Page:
Hackathons as the learning model

Originally posted by futureCoders on 9 June 2021. Source

Recently, we held a Data Ideation hackathon. This was a 2 hour event consisting of 2 sprints, linked to our current development project. Our Data Stories app will deliver a graphical data story each day to the user, relating to a set of climate related data. With the app we hope to raise awareness of climate change, and a desire to share our images on social media.

We asked our hackathon teams to select a data set, think about what questions they would want to ask of the data and to identify the data set and question, then they were asked to suggest a way to visualise the data and a caption that would encapsulate what was being shown.

Our hackathon event followed the Scrum Educational Experience model, developed by Aga Gajownik, which we have been tweaking to fit our needs. The response to this type of event is always very positive. Everyone is in a team, has a specific set of items to deliver, tight deadlines and a defined role within the team for each sprint (unit of work). Deadlines are alway quite short and help the team to stay focused. After each sprint teams can share their products with other teams, reflect on the product (review) and the way the team worked together to produce it (retrospective).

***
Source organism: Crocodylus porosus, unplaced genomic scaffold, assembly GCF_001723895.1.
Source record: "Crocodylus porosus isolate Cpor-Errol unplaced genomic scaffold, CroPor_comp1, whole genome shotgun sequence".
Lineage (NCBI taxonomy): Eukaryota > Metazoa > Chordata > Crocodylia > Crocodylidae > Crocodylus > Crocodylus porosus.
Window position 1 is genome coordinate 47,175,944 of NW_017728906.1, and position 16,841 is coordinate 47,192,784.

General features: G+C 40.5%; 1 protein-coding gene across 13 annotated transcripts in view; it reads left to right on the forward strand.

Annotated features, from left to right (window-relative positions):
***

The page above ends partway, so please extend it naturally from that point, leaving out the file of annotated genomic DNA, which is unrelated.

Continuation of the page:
We use the hackathon model in all our learning programmes. It has high engagement, is highly motivating, helps learners to get to know each other and can be contextualised to allow learners to see the end goal for the learning programme.

We were really pleased to be able to involve the 6 young people we currently have with us as an experience of working in a software development team. They are busy preparing themselves to produce stunning data images using code (some Python, some Javascript). Their learning pace has been fantastic and we hope that the first young developer will take her first issue this week (which will, of course, include some new learning). The hackathon put what they were learning about in a good context. They will do a similar exercise for each issue, take a data set, agree an interesting question, then use code to wrangle and visualise the data so that it provide a graphical response to the question.

We are really looking forward to seeing where this will go.

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